I served in the military for 24 years prior to joining the Physical Security Consulting section. One of my most crucial duties performed over the decades was that of understanding the threats we were facing and building defensive positions for my personnel and our equipment that included the implementation of physical and electronic technology solutions, and correctly hardening our posture to be able to withstand sustained, dynamic attacks.

Additionally, I chose to study Homeland Security and Business & Organizational Security Management for my Undergrad and Master's. After the military, at Burns & McDonnell, I was very fortunate to be surrounded by a group of very talented folks with extensive security consulting experience and other backgrounds in engineering, low-voltage design, system integration, law enforcement, ground-based radar applications, and cyber, to name a few. I am still learning a lot from this phenomenal team of professionals!

Can you talk about what new or emerging technologies you are seeing or specifying today?
We are noticing an increase in functionality, automation and integration in security systems across industries. New cameras are demonstrating a multitude of functions that decrease overall system costs, and increase functionality, allowing security practitioners to do more with their budgets. Specific advances in video systems include advanced analytics which provide new capabilities from intrusion detection to video review and facial recognition. Multi-lens cameras that allow operators to view much more area without significantly increasing costs or infrastructure, stitched imagery that produces much wider angles then previously possible, and long range IR illumination allowing low-light cameras to see with no ambient light source beyond 1000 feet in some cases.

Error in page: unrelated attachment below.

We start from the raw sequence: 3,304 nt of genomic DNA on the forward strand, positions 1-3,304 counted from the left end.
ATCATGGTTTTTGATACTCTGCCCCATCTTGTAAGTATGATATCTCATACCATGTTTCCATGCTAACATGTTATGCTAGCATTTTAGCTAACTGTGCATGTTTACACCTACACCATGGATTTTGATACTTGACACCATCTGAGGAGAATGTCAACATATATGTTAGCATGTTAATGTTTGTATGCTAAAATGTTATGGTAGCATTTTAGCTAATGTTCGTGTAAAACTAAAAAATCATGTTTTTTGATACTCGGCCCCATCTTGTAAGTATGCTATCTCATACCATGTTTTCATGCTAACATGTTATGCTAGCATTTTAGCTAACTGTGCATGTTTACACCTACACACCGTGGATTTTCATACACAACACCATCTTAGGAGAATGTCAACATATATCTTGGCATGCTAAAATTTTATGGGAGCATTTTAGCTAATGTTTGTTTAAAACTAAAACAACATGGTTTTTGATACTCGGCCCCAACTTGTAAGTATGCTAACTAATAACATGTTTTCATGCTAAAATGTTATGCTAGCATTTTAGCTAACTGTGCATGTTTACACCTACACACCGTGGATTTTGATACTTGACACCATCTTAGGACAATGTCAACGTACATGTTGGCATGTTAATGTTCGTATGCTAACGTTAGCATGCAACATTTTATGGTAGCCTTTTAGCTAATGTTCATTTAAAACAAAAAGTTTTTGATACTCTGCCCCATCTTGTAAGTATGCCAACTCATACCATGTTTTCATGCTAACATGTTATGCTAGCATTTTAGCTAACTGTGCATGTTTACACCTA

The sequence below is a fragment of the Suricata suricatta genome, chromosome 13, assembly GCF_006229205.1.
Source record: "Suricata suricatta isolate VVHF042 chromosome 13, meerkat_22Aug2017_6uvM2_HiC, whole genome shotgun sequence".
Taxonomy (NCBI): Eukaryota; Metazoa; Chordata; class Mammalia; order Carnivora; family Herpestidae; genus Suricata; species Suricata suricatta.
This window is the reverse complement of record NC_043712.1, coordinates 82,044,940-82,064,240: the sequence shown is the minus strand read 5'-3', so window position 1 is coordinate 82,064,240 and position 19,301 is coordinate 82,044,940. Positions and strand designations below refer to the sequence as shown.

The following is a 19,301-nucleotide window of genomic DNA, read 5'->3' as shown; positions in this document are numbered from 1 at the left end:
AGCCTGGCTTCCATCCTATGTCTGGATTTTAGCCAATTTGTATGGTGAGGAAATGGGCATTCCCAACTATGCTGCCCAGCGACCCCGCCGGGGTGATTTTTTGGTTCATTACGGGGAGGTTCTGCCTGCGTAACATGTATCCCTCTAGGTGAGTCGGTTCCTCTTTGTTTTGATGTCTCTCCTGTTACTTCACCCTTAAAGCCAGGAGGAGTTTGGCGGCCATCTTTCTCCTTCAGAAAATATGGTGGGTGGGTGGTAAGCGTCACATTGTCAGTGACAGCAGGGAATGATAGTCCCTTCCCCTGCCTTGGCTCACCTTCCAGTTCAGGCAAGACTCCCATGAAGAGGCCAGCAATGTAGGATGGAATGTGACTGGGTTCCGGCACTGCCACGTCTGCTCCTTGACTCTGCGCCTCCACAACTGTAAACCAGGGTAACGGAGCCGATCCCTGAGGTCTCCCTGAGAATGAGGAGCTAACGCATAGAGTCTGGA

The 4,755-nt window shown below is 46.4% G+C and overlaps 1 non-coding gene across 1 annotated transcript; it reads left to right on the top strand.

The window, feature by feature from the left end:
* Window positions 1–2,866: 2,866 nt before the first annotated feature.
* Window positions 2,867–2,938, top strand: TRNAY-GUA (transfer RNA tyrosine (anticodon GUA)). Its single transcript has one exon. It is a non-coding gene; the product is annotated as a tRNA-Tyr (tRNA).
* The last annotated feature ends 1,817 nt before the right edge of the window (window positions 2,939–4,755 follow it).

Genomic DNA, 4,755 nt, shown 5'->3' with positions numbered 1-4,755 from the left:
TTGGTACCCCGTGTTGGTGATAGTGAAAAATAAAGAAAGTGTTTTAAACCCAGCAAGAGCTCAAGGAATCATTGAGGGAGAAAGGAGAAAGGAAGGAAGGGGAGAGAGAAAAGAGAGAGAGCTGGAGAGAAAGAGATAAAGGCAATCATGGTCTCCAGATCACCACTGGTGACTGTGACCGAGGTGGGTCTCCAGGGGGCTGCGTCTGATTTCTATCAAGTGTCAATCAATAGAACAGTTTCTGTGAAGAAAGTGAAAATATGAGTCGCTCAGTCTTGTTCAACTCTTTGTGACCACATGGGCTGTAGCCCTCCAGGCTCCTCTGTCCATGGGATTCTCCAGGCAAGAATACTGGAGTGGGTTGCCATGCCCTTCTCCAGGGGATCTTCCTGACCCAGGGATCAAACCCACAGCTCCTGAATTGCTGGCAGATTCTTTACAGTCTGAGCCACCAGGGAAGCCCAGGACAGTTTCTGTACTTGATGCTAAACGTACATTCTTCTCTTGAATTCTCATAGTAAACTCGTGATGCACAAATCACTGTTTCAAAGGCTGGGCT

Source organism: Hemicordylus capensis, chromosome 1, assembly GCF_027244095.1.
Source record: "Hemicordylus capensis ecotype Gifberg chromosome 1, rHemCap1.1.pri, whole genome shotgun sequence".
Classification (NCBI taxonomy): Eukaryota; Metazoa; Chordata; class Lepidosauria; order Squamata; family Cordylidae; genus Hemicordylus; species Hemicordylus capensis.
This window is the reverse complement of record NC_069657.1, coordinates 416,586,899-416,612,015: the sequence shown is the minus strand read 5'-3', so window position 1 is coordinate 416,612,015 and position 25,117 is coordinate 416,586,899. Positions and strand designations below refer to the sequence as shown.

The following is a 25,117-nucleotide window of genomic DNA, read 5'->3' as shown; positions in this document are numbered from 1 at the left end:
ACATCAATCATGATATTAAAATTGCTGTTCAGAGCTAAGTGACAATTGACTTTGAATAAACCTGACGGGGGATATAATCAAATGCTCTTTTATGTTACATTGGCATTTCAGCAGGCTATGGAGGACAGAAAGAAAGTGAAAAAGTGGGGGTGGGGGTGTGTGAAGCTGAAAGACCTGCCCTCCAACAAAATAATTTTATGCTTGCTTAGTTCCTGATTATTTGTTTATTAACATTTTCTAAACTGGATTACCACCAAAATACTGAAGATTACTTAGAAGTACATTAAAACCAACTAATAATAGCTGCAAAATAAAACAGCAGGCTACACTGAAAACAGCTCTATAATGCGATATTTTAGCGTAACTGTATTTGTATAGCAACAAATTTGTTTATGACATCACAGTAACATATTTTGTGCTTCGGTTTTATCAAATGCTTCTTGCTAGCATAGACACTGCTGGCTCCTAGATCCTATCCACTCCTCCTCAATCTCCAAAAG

Access control is becoming much more cost effective by employing simplified power sources, reducing head-end and auxiliary equipment, and in some cases moving to cloud based systems and integrating Bluetooth technology. Also, of note is the use of intelligent keys that provide greater control and awareness then traditional keys and it is done at a fraction of the cost of traditional card reader based access control. Finally, ground based radar (GBR) applications seem to be expanding as new threats emerge, such as drones, with new manufactures entering the market allowing the costs to decrease.

What is your view on the industry moving forward?
I personally, and somewhat regrettably, believe that in most cases physical security remains a reactive-type industry, despite the relentless attempt of security professionals to elevate its importance on the executives' agendas and posture it in such a way that would make it a proactive item on everyone's mind, from the CEOs to the newest intern.
Security professionals, particularly consultants, must continue to showcase the industry's importance whether it is to their bosses or to their clients, and continue to find creative and budgetary-conscious ways to express and highlight the importance of hardening and improving the security posture across our Nation prior to a malevolent event occurring, or having the correct mitigating measures in place to minimize its impact to the lowest level possible if its occurrence proves unavoidable. ssn

Specifically Speaking, a Security Systems News monthly column, features Q-and-A with a security consultant provided to SSN by SecuritySpecifiers.